To successfully operate and sell plans on exchanges, payers must take numerous steps within a very tight timeline, focusing on three core areas--strategic readiness, market readiness and operational/technical readiness, a healthcare consultant said at the AHIP Exchange Conference in Salt Lake City Wednesday.
"There's going to be a lot of confusion in the market when exchanges open up," Alison Hagan, principal at Deloitte Consulting, told conference attendees. "Getting in front of that will be very critical."
Hagan said she doesn't think the looming Supreme Court decision will dramatically affect the new marketplaces, despite causing much uncertainty and readiness procrastination. "Short of completely overturning the entire legislation, there's still a lot of work to be done with exchanges, for example, if the individual mandate goes away," she said.
"That will hit a segment of the exchange population, but there's a significant population around subsidies that will likely be there regardless of the ruling." Hagan, therefore, urged payers to move forward with exchange prep, the high-court decision notwithstanding.
--Alison Hagan, principal at Deloitte Consulting
To become strategically ready, she said, payers must establish their governance and organizational structure, create a road map and organize themselves. For market readiness, payers must assess the market landscape; critically examine markets to determine whether they're going to play, hedge or defer to participate; and define their go-to market strategy for different scenarios.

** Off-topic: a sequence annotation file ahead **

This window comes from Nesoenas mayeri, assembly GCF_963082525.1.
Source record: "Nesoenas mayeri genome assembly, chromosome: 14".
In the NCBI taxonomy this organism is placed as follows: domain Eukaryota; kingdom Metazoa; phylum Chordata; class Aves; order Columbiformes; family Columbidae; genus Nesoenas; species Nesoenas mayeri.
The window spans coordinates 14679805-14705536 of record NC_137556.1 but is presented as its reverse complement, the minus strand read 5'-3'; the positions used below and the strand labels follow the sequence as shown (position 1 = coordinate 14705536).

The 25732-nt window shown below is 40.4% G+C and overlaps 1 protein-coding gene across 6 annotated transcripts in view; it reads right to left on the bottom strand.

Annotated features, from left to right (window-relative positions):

"That includes looking at what may happen in different states along the continuum of exchange types and what that means in terms of capabilities," Hagan explained.
Readiness in the operational and technical areas involves conducting a gap assessment to uncover payers' current operational and technical capabilities, determining whether those abilities can be translated into the exchange marketplace and analyzing gaps that potentially need investments.
Key to achieving readiness in all three areas, Hagan said, is flexibility. As new guidance or rules are published, payers should be able to "filter it back through your plan and take a look at it to see what does that actually mean for me in terms of readiness," she added.
Flexibility will be particularly helpful given the "very rigorous timeframes" payers have to prepare for exchanges. By the first quarter of 2013, for example, payers should have completed their market readiness and customer analytics. And then very shortly after, around the second quarter of 2013, they should be operationally and technically ready because testing should to be done to ensure a smooth operational flow come open enrollment in October, Hagan explained.